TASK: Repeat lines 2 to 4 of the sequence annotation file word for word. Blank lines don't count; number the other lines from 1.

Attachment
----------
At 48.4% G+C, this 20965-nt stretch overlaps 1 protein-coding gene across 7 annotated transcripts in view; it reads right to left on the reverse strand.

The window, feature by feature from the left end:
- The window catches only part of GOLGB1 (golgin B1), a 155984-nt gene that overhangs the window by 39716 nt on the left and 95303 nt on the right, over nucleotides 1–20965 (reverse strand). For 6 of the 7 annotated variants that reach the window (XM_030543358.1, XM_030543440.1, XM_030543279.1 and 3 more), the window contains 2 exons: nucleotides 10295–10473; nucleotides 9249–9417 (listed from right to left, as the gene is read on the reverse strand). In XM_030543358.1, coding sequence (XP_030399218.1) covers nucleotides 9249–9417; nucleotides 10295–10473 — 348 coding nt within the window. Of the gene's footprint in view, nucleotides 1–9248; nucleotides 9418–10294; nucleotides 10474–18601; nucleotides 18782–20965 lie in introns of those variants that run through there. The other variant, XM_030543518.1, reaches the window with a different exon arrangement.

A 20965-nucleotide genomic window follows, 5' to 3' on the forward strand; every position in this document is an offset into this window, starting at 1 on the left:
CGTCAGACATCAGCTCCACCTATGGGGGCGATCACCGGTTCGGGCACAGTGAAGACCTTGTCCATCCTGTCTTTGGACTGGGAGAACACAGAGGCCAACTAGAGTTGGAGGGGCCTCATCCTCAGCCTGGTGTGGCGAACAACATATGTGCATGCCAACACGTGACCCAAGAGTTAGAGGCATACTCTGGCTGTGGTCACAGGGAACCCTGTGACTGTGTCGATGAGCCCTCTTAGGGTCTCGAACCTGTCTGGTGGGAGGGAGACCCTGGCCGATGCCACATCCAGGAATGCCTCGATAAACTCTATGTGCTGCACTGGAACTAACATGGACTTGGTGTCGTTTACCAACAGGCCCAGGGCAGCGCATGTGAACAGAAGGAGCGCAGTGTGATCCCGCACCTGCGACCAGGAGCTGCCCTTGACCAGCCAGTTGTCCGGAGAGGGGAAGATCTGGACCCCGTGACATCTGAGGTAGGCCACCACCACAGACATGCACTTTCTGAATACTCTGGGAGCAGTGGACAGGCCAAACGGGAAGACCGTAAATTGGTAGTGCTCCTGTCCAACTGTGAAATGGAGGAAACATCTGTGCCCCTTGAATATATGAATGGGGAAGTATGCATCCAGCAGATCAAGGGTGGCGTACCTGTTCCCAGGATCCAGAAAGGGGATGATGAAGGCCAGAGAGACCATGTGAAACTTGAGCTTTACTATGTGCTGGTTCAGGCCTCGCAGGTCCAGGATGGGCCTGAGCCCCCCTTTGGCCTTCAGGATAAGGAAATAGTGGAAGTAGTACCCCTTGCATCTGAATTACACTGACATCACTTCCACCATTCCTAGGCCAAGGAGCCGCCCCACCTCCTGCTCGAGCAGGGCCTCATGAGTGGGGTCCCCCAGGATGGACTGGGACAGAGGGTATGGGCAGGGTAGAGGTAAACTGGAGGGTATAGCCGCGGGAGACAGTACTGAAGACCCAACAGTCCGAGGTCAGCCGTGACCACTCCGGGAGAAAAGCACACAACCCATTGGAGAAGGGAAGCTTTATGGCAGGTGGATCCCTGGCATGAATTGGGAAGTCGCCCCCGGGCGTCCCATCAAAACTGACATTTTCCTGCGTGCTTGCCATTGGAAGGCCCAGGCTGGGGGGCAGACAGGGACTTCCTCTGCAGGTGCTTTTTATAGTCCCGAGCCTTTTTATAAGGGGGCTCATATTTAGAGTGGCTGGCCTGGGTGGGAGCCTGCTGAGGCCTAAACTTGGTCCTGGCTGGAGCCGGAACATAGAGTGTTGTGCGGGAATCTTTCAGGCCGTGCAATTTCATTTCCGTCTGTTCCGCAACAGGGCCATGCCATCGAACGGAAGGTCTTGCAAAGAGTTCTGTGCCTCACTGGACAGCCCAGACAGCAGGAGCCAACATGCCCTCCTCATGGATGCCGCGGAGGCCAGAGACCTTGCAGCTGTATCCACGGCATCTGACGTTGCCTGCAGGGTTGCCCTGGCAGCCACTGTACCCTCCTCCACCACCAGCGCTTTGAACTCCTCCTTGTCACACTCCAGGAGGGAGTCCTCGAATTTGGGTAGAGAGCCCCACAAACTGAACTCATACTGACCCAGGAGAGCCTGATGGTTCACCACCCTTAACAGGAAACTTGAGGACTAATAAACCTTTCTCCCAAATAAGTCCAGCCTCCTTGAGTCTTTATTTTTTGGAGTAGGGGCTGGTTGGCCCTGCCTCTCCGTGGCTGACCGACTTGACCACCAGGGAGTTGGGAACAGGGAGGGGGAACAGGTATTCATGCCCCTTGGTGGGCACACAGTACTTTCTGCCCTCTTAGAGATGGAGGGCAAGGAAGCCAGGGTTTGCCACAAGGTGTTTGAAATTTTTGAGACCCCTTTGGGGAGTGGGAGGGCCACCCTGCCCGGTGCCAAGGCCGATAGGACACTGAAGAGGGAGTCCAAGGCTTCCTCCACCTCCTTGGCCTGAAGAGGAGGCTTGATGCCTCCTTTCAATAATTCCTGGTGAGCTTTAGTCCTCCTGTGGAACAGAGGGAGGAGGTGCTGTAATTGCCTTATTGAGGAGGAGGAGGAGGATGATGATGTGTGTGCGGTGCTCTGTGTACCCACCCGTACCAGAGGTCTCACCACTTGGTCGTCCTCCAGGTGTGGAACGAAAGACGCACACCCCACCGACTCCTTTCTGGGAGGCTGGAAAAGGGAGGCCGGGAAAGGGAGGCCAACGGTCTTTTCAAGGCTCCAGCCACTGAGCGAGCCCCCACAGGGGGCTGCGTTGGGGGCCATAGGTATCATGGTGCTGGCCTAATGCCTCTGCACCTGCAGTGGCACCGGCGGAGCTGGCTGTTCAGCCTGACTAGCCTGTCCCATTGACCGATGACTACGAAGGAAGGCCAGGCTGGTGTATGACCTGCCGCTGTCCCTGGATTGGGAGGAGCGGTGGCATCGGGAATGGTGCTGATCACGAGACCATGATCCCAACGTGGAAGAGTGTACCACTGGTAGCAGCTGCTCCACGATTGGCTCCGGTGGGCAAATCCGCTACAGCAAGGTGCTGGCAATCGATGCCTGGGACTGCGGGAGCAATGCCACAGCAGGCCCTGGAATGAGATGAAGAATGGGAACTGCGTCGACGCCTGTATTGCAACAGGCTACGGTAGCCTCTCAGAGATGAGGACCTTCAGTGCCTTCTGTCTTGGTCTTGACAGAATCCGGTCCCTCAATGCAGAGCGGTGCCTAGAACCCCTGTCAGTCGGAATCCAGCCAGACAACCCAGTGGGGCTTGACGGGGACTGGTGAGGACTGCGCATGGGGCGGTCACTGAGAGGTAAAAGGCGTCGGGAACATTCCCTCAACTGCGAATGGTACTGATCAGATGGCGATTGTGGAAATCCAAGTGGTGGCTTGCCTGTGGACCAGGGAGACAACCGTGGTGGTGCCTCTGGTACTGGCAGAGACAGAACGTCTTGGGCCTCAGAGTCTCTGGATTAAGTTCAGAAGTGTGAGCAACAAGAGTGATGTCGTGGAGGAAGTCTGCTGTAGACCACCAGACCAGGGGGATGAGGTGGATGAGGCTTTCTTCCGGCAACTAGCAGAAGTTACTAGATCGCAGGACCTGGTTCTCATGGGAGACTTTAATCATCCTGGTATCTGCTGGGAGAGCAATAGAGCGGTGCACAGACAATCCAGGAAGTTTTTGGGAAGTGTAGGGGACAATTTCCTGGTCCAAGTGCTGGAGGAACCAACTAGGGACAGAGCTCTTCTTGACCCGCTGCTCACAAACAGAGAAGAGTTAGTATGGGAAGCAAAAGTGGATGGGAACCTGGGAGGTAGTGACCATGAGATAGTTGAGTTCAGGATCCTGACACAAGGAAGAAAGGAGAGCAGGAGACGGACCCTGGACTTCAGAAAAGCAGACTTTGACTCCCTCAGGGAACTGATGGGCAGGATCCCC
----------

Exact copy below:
The window, feature by feature from the left end:
- The window catches only part of GOLGB1 (golgin B1), a 155984-nt gene that overhangs the window by 39716 nt on the left and 95303 nt on the right, over nucleotides 1–20965 (reverse strand). For 6 of the 7 annotated variants that reach the window (XM_030543358.1, XM_030543440.1, XM_030543279.1 and 3 more), the window contains 2 exons: nucleotides 10295–10473; nucleotides 9249–9417 (listed from right to left, as the gene is read on the reverse strand). In XM_030543358.1, coding sequence (XP_030399218.1) covers nucleotides 9249–9417; nucleotides 10295–10473 — 348 coding nt within the window. Of the gene's footprint in view, nucleotides 1–9248; nucleotides 9418–10294; nucleotides 10474–18601; nucleotides 18782–20965 lie in introns of those variants that run through there. The other variant, XM_030543518.1, reaches the window with a different exon arrangement.

A 20965-nucleotide genomic window follows, 5' to 3' on the forward strand; every position in this document is an offset into this window, starting at 1 on the left: